Publishers are facing a crisis. While subscriptions help fund these sites to some degree, the fact is, many of these publishers now rely on collecting user data to stay alive.
While there is a clear value exchange in a subscription business model (the users pays a fee and in return receive access to specific content), when it comes to data collection, this value exchange is not always so clear.
It’s created what some are now calling a ‘value exchange crisis’.
“Content isn’t free, plain, and simple. In order for publishers to continue delivering meaningful content and experiences, there must be a two-way value exchange,” said LiveRamp Director of Addressability for ANZ Louise Exton.
“For example: asking a reader to supply their email address to access gated content, and in return, providing them with an enjoyable and more personalised experience, e.g., delivering content recommendations based on viewing habits, or a wrap-up newsletter each week that encourages further engagement, and so on.”
Demonstrating a value exchange
Although publishers might understand this value exchange, the same cannot be always said about end-users, many of whom still see this content as free.
To demonstrate this value exchange, publishers need to start thinking about how they are communicating and connecting with their audience.
And according to Exton, this requires a dramatic strategic shift.
“Unfortunately, until recently, publishers have done a poor job of explaining this value exchange to individuals, and in some cases, publishers have even forced permission dialogues or prompts prematurely. That, and the increasing scrutiny surrounding consumer privacy, has led to a breakdown of trust between publishers and individuals. Hence the value exchange crisis,” she said.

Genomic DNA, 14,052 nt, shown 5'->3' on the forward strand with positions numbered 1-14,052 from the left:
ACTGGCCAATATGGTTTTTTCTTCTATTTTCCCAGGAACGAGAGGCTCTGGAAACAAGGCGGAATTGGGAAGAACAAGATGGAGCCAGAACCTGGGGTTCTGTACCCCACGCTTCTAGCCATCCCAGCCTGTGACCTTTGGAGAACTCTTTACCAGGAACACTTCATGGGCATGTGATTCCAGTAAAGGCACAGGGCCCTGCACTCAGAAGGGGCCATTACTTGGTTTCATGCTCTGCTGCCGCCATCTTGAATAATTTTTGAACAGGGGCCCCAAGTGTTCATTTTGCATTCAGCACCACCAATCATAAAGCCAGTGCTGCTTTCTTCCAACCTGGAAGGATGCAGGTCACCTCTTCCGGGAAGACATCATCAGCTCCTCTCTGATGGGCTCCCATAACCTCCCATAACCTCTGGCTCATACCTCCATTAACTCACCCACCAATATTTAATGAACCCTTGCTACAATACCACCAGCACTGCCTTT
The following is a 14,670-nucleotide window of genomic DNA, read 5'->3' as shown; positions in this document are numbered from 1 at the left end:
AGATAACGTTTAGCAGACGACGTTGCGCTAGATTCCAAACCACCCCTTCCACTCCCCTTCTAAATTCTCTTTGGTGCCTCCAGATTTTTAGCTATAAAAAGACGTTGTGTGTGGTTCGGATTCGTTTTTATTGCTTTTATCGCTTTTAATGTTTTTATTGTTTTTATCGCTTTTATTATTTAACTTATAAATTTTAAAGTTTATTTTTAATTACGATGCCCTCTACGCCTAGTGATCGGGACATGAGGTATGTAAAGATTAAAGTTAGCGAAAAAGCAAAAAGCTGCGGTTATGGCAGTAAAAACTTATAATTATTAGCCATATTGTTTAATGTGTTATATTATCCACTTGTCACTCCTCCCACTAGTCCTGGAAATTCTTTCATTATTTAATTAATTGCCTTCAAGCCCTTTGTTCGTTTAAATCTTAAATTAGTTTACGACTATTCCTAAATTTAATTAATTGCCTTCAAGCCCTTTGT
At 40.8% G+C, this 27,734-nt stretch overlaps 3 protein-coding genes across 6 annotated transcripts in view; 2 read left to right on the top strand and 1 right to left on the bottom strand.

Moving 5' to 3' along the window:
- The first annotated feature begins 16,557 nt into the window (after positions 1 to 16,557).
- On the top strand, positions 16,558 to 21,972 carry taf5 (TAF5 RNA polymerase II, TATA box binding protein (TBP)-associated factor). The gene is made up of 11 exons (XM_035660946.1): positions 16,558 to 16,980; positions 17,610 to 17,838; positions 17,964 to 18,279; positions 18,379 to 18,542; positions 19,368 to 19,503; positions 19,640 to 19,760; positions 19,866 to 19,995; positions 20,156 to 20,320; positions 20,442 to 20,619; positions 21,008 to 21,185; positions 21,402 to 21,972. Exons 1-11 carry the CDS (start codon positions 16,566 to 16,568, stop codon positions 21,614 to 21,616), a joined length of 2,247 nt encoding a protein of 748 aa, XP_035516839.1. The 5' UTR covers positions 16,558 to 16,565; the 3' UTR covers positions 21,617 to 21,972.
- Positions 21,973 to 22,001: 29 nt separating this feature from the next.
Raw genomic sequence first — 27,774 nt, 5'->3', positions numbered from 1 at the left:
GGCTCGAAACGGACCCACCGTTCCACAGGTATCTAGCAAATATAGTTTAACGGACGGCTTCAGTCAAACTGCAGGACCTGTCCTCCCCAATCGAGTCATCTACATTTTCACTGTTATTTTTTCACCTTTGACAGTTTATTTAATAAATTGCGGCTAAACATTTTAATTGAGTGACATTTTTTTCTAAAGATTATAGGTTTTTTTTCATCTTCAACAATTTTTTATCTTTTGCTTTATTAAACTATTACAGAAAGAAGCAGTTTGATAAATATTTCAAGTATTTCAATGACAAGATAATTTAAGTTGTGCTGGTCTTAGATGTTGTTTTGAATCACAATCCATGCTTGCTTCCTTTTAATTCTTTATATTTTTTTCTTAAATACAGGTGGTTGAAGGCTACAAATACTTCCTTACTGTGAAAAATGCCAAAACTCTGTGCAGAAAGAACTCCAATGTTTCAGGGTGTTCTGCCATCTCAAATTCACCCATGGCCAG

“To demonstrate a value exchange, the individual must first be aware of the benefit they are receiving in return for sharing their personal information. The exchange is premised on trust, with consumers retaining control over how their data is used and with whom it’s shared.”
“To retain trust, publishers must continue to deliver upon the promise they made to the customer. In this way, publishers deepen relationships with their readers and readers return/continue to engage with them. It’s a win-win for both.”
While publishers are being urged to think about their first-party data strategy as they prepare for life after third-party cookies, Exton said it is important to remember users are humans, not just numbers.
“[Publishers] must prioritise the relationship with the reader, not just their first-party data,” she said.
“It’s a delicate line to walk, and requires publishers to think critically about the entire customer journey and experience from start to finish.”
This human-first approach could ultimately improve first-party data collection for the publishers, Exton explained.
“In return for content and personalised information, readers will share first-party data through authentications. It’s indisputable that authentications translate into higher-value inventory and better performance on a people-based level in comparison to third-party cookies or device-based identifiers,” she said.
“By investing in a privacy-first, authentication strategy, publishers can better harness the power of their first-party data, enabling them to provide a higher-quality channel for advertisers to reach their audiences.”